Photo via Oculus.
Photo via Oculus.

Adding to the immersive and personal aspect of the experience, I could hear Hans talking to me throughout the demo, and he could hear me, too. Another neat audio aspect: Since the system knows where your hands are, the noise from the firecracker became louder as I moved it closer to my ears.

Later we tried our hand at skeet-shooting, fired rayguns, and spent some time in virtual outer space, where everything floated. Hans also activated a fun mode that turned him into a giant with a deep voice, while I was miniature.

Playing with a slingshot was another cool moment — the more you pulled back on the elastic, the further the ball would travel, just like in real life.

Much to my disappointment, the demo ended after 15 minutes. I took off the headset and returned to the real world with a big smile, amazed at what I just played with.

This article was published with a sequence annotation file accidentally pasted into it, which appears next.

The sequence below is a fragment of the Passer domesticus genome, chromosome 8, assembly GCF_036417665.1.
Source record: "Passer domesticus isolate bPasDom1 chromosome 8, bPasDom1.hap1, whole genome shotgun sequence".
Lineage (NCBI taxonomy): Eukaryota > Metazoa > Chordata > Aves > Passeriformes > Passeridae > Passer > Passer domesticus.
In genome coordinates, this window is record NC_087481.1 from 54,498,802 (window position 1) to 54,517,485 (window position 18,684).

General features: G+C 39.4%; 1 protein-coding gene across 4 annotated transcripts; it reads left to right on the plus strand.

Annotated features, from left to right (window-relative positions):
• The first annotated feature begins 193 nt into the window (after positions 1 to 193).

New technology revolution

GeekWire reporter Jacob Demmitt tries out the HTC Vive.
GeekWire reporter Jacob Demmitt tries out the HTC Vive.

Oculus isn’t the only one developing this type of immersive VR with handheld controllers. My fellow GeekWire reporter Jacob Demmitt had a chance to try out the HTC Vive, which is also being demoed here at PAX and features similar tracking technology with controllers.

“I’ve tried a lot of VR demos, but this the first time I’ve ever forgotten someone else was in the room, watching me crawl around the floor with a grin on my face,” Jacob wrote.

As I listened to entrepreneurs in the industry gush over the potential impact virtual reality will have earlier this month, I wasn’t totally convinced about this “new revolution in technology,” as they deemed it.

But after my experience on Friday, I’m so much more excited to see what companies like Oculus and HTC — which is partnering with Valve on the Vive — roll out early next year, when they debut their headsets to the masses for the first time ever (the first Oculus Rift won’t ship with the controllers, unfortunately). It will be equally interesting to see what types of games and applications come about with this new medium.

To go from playing Frogger in the “Classic Arcade” room and then try out Oculus’ latest technology just a few minutes later was a fascinating juxtaposition for me. It was a reminder of how far video games have come in the past few decades — and it seems the best has yet to come.